BANGKOK -- Thai Airways International's rehabilitation proceedings kicked off at Thailand's Central Bankruptcy Court on Monday, with executives from the cash-strapped national airline and its creditors attending the hearing.
Acting President Chansin Treenuchagron and two members of the airline's board represented the company as witnesses. Roughly 100 people attended the hearing.
In these early stages of proceedings, the court will determine if the airline can legally enter reorganization. It will also pass judgment on the qualifications of the nominated planners -- Thai Airways board members and consultancy firm EY Corporate Advisory Services.
The court said it will require two more days of hearings to decide on those issues. It told witnesses that they will likely be called back on Aug. 20 and 25.
Lawyers representing seven creditors questioned the legitimacy of the rehabilitation process and the qualification of the planners. "Are you aware that none of the board members of the consultancy firm had run a company worth more than 100 billion baht ($3.2 billion)?" one lawyer asked.
Chansin and his fellow board members, including former Thai Airways President Piyasvasti Amranand, said they were not aware, but they expressed faith in the firm's capability. EY Corporate Advisory Services has no link with London-headquartered multinational accounting and consultancy agency Ernst & Young Global.
Thai Airways said several major creditors, including the Ministry of Finance, have submitted a letter expressing their support for its reorganization. These creditors also did not object to the nominated planners. The supporters accounted for more than 50% of the airline's debt pile as at the end of the second quarter of 2020, it said.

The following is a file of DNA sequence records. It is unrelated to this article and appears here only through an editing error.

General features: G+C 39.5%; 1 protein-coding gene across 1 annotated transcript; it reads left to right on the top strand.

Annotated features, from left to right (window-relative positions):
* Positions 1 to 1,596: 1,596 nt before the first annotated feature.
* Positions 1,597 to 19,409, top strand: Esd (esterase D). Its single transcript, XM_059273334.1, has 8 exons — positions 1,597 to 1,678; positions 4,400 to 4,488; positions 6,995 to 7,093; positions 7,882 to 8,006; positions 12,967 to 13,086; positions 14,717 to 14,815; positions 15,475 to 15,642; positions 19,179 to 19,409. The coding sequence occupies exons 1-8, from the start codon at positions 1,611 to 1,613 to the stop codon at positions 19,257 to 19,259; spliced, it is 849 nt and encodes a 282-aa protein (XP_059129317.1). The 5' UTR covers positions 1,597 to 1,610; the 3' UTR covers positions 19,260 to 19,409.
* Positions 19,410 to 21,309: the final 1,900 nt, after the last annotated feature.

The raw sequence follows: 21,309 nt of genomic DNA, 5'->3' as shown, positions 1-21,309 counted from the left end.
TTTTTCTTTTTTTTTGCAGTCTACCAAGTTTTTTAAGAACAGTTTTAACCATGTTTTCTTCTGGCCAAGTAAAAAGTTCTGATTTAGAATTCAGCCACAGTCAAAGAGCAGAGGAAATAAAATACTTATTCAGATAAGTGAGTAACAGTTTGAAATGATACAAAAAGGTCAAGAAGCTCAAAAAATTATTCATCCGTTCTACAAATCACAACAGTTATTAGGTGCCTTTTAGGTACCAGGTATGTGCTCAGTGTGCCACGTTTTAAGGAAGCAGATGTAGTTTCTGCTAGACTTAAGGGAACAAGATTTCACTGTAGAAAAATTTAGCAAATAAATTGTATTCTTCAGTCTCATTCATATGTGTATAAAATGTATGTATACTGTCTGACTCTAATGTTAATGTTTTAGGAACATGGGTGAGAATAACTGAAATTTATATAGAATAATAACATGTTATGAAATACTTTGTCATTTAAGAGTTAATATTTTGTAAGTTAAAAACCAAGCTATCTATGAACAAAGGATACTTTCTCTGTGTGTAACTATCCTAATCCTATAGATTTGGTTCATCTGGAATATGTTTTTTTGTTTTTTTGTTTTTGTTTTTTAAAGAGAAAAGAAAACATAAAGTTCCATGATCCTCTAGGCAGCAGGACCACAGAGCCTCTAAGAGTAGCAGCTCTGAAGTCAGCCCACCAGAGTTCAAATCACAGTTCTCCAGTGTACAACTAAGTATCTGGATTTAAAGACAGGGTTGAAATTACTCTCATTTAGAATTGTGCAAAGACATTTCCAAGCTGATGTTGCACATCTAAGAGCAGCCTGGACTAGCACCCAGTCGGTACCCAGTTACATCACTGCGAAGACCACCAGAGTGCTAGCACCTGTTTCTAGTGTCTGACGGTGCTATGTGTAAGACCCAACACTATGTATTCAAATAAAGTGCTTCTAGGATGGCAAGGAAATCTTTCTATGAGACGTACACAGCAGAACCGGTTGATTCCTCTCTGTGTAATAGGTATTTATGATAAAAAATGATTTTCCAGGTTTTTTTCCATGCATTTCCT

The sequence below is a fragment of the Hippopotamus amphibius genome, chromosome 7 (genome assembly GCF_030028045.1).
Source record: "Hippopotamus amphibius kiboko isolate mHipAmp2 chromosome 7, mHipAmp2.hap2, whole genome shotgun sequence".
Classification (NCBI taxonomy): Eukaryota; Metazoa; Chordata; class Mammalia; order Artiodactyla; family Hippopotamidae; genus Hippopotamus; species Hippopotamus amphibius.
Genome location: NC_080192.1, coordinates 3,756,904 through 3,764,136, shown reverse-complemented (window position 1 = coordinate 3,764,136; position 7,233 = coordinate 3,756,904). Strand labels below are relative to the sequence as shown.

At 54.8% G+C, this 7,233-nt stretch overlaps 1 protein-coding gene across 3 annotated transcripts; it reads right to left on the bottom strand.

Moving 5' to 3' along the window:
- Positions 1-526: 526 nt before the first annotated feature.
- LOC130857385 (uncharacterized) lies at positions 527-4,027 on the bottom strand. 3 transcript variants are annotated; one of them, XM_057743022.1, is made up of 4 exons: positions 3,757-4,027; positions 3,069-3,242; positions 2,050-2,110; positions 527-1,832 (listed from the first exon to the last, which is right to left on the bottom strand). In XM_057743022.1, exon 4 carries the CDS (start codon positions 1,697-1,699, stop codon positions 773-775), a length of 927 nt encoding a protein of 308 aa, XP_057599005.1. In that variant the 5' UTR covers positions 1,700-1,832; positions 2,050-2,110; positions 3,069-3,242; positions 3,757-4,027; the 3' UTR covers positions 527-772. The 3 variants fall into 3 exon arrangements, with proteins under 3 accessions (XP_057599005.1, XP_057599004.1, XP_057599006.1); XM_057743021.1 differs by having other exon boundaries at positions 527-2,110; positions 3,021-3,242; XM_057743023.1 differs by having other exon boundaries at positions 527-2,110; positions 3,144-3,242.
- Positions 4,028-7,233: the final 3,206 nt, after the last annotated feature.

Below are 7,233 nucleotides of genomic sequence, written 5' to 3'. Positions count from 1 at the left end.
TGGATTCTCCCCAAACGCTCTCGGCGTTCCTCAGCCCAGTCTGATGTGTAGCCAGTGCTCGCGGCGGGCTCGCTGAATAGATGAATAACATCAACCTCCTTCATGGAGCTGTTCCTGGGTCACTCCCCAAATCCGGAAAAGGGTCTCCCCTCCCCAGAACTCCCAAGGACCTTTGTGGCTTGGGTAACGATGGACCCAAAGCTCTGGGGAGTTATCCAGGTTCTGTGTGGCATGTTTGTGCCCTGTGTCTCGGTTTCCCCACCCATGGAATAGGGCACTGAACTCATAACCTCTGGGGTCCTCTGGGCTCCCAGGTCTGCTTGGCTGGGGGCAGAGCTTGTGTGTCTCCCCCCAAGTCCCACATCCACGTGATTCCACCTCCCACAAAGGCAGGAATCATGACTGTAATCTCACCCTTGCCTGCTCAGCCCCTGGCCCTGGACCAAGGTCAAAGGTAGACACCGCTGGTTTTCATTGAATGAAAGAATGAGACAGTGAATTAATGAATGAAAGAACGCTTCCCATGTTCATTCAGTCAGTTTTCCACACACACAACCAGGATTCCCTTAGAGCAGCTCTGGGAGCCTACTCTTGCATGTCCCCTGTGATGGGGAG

The rehabilitation plan needs the endorsement of holders of 50% of the airline's debt. The plan will have to be devised and submitted by the nominated planners.
Thai Airways shares slipped as much as 14.5% during Monday trade, and finished down 11.9% at 3.4 baht apiece. The stock was suspended on Friday after its auditor, Deloitte Touche Tohmatsu Jaiyos, said it could not sign off on the company's financial statements for the six months to end-June due to a lack of liquidity and debt defaults.
The unaudited results showed that the national flag carrier's total shareholders' equity turned negative to minus 18.1 billion baht as of June, as its total liabilities ballooned by 36.7% to 332.1 billion baht from the end of 2019.
The Stock Exchange of Thailand requires companies to raise the value of their stock from negative shareholders' equity within three years or face removal from the bourse.
The auditor pointed out that the airline has posted losses since 2013 "which resulted in capital deficiency and lack of financial liquidity." The pandemic "may have a significant impact on the flight plan, the financial position, the ability to generate revenues, and current and future cash flows of the group," it added.
The carrier's net loss for the first half of this year was 28 billion baht, a 4.4-fold expansion from the same period the previous year.